Having said which, I was spitting feathers after reading the first page, which involved a girl who addressed her mum as “Muvvie” (seriously – Muvvie?!) and a lot of negative remarks about the evils of northern industrial landscapes.  Dark satanic mill type stuff.  Ooh!  If there’s one thing I can’t be doing with, it’s people making negative comments about northern industrial landscapes!   OK, there are lots of things I can’t be doing with, but that’s certainly one of them.  It was particularly galling given that Angela Brazil’s dad (or maybe that should be Farvie?) worked in the Lancashire cotton industry, a fact which Angela tended conveniently to ignore.  However, our friend and her sister – Mavis and Merle – didn’t have to stay amongst the dark satanic mills too long, because they were off to stay with their uncle in “Devonshire”, land of witches and pixies.  After that, they pretty much shut up making negative comments about the North.  Hey, they even acknowledged that we have our own mythical creatures – boggarts.

Off to Devon.  It’s interesting how Girls’ Own authors seem to have this idea of the Celtic Fringe (I just mistyped that as “Celtic Fridge”) – yes, I know that Devon isn’t Cornwall and isn’t generally classed as being Celtic, but I’m not sure that Angela Brazil did, and Elinor M Brent-Dyer seemed to think that the two rival counties were actually interchangeable! – as being all fey and mystical.  I suppose it was a combination of the Celtic Revival and the interest in the Scottish Highlands brought about by Queen Victoria and Sir Walter Scott.  Clotted cream got mentioned several times as well – although it was referred to as “scalded cream”.  I am a big fan of clotted cream, but have my scones the Cornish way, jam first!  And there was a local festival to mark a local saint’s day.

Anyway, off they went to Devon, to stay with the uncle, who, like the dad, was a doctor.  Girls’ Own authors are very keen on doctors.  Darrell’s dad in Malory Towers is a doctor, the eponymous heroine’s husband in the Dimsie books is a doctor, and all good Chalet School girls and mistresses get to marry doctors.  I got a bit annoyed at a snooty comment about “trippers” dropping litter, but it was only the one comment.

Like a lot of Angela Brazil books but unlike a lot of other Girls’ Own books, this one involved a day school, and there were two main storylines – one about the school, and the nasty girl who had the headmistress and the other teacher (the unfortunately named “Miss Fanny”) fooled into thinking that she was all sweetness and light, and one outside school hours, involving a mysterious boy called Bevis, who’d been brought up by foster parents after his mum had dropped dead at a local hotel without leaving any clue as to who she was.  As you do.

Contrary to the image of Angela Brazil books being snobby, it was stressed that Bevis, despite his humble upbringing, was a really nice lad, and that it was fine for the girls to be friends with him.  We were clearly meant to approve of him, but not of the rich boy whose family were renting the local squire’s house (the squire, an elderly man with no heirs, being abroad).  Well, OK, there was some snobbishness there, in that the nouveau riche family were clearly to be detested, and you just knew that the poor-but-noble-minded Bevis was going to turn out to be the scion of some upper-class family, but there certainly wasn’t the sort of snobbishness that you get from, say, Julian in the Famous Five books.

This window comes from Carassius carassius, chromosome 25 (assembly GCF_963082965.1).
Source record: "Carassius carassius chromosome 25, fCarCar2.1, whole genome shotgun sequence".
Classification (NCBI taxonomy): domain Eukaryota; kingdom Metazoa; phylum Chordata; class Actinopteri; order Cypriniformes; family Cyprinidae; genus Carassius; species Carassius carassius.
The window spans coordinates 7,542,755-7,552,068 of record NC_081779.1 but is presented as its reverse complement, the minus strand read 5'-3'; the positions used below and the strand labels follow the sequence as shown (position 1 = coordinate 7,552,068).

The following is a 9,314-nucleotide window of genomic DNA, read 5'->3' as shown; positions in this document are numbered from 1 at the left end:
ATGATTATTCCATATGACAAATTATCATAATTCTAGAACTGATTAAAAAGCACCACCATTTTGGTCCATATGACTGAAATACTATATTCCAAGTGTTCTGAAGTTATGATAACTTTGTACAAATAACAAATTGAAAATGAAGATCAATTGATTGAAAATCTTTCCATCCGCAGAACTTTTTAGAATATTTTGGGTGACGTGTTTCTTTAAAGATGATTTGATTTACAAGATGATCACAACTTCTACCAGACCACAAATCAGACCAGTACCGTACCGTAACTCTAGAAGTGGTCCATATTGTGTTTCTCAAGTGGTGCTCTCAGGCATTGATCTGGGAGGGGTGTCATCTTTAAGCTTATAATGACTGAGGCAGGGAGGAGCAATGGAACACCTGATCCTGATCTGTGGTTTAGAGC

Nor was there any of the gushing that people associate with Angela Brazil books.  None of the girls went around kissing each other, hugging each other, developing grand passions for the prefects, writing soppy notes, bursting into tears every five minutes or anything else along those lines.  Even the language wasn’t that bad.  There was some strange slang, such as “Judkins”, but nothing too daft.  Anyway, all schoolkids use weird slang; and, for some reason, the word for “silly person” (which is what “Judkins” appears to mean) tends to change every term or so.  We went through wally, plonker (thank you, Only Fools and Horses), berk, prat, dork (thank you, Neighbours), derbrain, dweeb, dormant, nob, neb and assorted other terms, none of which were really any worse than “Judkins” 🙂 .  And some of the descriptions of the countryside were extremely well-written and a genuine joy to read.  Someone did get extremely ill from being out in the rain, but even Jane Austen uses that trope.

Needless to say, the nasty girl, one Opal Earnshaw – a very northern-sounding name for a Devonian! – eventually showed her true colours, and the teachers saw her for what she was.  Equally needless to say, it turned out that Bevis was the long-lost heir to the local squire, the house being rented by the nouveau riche types (the son of whom turned over a new leaf and became quite a nice bad) and most of the other land and property in the area.

So it was all a bit cheesy and predictable, but, OK, I wasn’t expecting it to be deep and meaningful.  The main characters were genuinely likeable, and it certainly didn’t fulfil the stereotype of the early school story that gets mercilessly parodied in something like Daisy Pulls It Off.  It’d been a good few years since I last read an Angela Brazil book: I must read a few more of them.